St. John USVI has the reputation of being the most beautiful, friendly and tranquil island in the Caribbean. St. John, (not St. Johns) is less than 20 square miles in area. (About 2/3 the size of the Dallas/Fort Worth Airport.
St. John’s population is about 5,000.
St. John – 20 square miles
St. Thomas – 32 square miles
St. Croix – 84 square miles
St. John’s coordinates: 18.2N 64.5 W.
St. John lies 1075 miles ESE of Miami, 50 miles east of Puerto Rico and three miles east of St. Thomas
The Atlantic Ocean is north of St. John, the Caribbean sea is south of St. John and the Anegada Passage is east of St. John.
At its widest points, St. John is approximately 13.5 miles long and about six miles wide.
The highest elevation is 1,277 feet at Bordeaux Mountain.
St. John – 5,000 residents
St. Thomas – 52,000 residents
St. Croix – 54,000 residents
The official language is English, although in addition to Standard English you will encounter various West Indian Dialects spoken by Virgin Islands natives and residents from other English speaking Caribbean countries. In general these dialects are easy to understand, but if you have trouble, politely ask the person to repeat what they said.
Other languages spoken on the island are Spanish, spoken by natives of Puerto Rico and Santo Domingo, patois, spoken by people from St. Lucia and Dominica, and creole, spoken by people from Haiti.
About half of the island is part of the St. John Virgin Islands National Park.
In 1950, Mr. Laurence Rockefeller purchased extensive holdings on St. John including holdings of the Danish West Indies Company, developed Caneel Bay Resort and donated much of the remaining acreage to the U.S. Government as public parkland and Congress formed the VI National Park.
The VINP holdings include 7890 acres of land, 5650 submerged acres off shore, plus approximately 13,000 acres submerged off shore as “Virgin Islands Coral Reef National Monument.”
In addition to beaches regularly declared to be among the best in the world, the Park offers hiking trails, archaeological sites, educational talks and tours, a Visitors’ Center, and a campground.
Weather on St. John ranges from perfect to excellent, with near-ideal temperatures and gentle tradewind breezes. Rainfall averages around 43 inches per year. Winter temperatures range from about 77 to 84 degrees and summer temperatures range from about 82 to 90 degrees. Cooling trade winds blow east to northeast in the winter switching south to southeasterly in the summer.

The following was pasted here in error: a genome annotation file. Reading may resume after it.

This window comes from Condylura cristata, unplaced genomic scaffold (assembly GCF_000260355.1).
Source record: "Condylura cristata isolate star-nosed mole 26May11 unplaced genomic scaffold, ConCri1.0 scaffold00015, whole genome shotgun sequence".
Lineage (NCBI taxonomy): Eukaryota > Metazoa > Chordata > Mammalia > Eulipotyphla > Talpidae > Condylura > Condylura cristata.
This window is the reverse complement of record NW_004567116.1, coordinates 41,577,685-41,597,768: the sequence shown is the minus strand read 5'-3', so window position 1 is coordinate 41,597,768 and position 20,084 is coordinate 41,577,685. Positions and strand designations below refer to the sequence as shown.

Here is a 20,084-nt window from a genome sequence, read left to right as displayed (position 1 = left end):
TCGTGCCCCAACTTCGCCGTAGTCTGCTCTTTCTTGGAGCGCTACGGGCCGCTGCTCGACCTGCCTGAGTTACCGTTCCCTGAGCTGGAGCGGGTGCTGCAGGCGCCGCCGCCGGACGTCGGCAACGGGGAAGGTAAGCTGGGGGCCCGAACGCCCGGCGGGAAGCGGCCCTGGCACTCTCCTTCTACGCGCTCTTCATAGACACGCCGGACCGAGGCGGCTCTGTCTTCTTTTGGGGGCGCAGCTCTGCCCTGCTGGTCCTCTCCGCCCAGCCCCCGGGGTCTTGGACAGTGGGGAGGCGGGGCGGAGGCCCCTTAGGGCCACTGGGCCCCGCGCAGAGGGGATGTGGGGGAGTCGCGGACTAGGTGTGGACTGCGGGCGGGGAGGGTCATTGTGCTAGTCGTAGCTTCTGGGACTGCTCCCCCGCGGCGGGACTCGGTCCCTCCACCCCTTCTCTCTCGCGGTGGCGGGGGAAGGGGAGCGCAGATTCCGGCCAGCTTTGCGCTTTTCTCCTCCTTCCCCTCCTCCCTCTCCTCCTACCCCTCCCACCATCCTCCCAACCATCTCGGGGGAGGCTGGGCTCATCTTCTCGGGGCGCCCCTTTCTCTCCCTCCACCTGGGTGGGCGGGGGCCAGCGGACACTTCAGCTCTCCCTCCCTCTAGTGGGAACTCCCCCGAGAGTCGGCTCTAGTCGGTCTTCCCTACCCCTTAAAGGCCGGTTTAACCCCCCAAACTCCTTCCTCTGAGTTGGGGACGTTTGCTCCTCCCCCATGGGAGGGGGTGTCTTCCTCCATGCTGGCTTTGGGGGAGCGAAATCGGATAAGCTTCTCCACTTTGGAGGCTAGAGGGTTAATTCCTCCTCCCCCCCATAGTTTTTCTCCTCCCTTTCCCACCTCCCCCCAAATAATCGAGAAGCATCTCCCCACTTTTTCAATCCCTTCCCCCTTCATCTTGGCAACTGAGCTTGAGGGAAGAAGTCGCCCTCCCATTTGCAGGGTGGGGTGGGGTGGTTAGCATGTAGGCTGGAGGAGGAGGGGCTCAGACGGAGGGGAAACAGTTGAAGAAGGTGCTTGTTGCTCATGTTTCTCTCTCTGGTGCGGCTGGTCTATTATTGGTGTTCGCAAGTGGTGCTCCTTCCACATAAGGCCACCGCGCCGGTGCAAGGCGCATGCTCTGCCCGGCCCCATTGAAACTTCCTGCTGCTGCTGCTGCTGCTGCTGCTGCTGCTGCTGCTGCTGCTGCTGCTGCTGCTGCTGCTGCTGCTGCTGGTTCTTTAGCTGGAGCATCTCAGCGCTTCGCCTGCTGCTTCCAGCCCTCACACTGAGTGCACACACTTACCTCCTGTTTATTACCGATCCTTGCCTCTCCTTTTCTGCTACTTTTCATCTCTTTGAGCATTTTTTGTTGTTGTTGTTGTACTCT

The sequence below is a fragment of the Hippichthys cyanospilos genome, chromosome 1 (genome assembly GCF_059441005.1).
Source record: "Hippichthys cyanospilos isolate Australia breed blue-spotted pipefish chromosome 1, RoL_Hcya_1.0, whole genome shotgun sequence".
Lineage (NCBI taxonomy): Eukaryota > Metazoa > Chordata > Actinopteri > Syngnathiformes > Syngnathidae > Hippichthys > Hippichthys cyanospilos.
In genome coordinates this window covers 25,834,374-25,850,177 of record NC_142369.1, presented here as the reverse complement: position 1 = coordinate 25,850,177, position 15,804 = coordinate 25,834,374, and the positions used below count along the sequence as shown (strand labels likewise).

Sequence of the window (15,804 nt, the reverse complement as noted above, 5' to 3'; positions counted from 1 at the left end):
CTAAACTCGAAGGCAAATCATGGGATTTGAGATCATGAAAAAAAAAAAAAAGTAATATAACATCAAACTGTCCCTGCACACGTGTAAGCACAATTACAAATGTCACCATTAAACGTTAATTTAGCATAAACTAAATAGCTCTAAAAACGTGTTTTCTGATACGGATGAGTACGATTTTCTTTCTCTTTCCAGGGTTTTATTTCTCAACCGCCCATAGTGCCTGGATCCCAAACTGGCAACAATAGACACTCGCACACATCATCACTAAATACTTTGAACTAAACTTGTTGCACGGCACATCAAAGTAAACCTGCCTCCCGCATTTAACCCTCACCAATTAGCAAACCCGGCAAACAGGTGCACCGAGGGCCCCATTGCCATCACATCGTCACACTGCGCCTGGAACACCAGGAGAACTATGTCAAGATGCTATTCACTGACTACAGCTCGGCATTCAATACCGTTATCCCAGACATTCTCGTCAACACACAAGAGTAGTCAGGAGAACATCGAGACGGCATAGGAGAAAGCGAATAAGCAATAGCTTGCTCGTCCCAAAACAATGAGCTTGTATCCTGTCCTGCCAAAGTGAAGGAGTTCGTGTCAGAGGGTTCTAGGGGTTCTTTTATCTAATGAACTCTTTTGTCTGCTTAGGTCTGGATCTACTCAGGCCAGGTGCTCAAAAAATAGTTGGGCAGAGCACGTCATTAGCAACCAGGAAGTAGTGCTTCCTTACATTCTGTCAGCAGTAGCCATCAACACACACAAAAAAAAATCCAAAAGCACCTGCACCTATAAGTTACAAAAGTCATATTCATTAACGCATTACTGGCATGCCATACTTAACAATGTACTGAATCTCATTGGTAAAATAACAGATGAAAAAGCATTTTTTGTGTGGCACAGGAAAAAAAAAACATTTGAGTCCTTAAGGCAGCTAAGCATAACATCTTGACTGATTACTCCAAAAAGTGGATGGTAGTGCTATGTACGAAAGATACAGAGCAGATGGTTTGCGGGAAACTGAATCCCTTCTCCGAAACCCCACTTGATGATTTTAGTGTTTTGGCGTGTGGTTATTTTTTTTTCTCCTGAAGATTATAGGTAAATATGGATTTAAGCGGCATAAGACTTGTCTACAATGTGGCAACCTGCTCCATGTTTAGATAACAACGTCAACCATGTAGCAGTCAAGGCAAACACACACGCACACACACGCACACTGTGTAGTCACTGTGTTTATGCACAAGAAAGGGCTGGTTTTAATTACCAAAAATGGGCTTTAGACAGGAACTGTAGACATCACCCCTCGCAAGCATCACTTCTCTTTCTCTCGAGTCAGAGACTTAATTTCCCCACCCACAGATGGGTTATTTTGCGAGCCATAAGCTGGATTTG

Spend some time with local West Indians and you can learn a lot about the island. A wonderful custom here is greeting everyone with a “good morning” or “good evening.” This simple courtesy can be your ticket to learning and navigating St. John with ease and enjoyment.
The far eastern reaches of the island, East End and Concordia, are generally long spines of land which extend into the surrounding waters, and are usually drier and windier than mid island Bordeaux.
In Coral Bay you’ll find several significant landmarks. As you come into town on the right you will see the Moravian Church, a historical landmark built in 1741. Notice the traditional Danish color scheme, red roof with pale yellow walls and dark green shutters. Services are still held here on Sunday mornings.
There are four plus “grocery stores” in or near Cruz Bay and three stores in Coral Bay .
Grocery prices are approximately 25% higher than in the Washington DC area . Some locals make the trek to St. Thomas to do large grocery orders and other shopping, as prices on St. Thomas are closer to the mainland.
The Caribbean is Atlantic Standard Time, one hour later than
Eastern Time (Eastern US Coastline). When Daylight Savings Time goes into effect in the States (April – October), we are the same time as the East Coast’s Eastern Daylight Time.
You can find news daily on St. John and the surrounding area. The St. John Tradewinds, St. John Sun Times, The Virgin Islands Daily News (on St. Thomas), and the St. Croix Avis are the local papers.
If you decide you want to bring a pet to the island, you will need to acquire a complete, up-to-date vaccination history from your veterinarian as well as a required Health Certificate stating that your pet is healthy enough to travel and withstand specific altitudes and endure temperatures typically ranging from 46 to 86 degrees. (This is not usually required by the airline, but is required for your pet to pass through the USVI Customs Department).
Taxes and Customs
There are no sales taxes in the US Virgin islands
Each Visitor to the Virgin Islands enjoys a $1600 Duty Free Allowance upon returning to the United States. In addition you may bring back five bottles of liquor duty free or six if one is locally produced like Cruzan Rum. The Duty Tree cigarette allowance is 10 cartons of cigarettes or 100 cigars. For more information contact the Bureau of Customs 340 774 2540
Government- issued picture identification. Passport is desirable, but not necessary.
The rates for mailing are the same as when within the United States.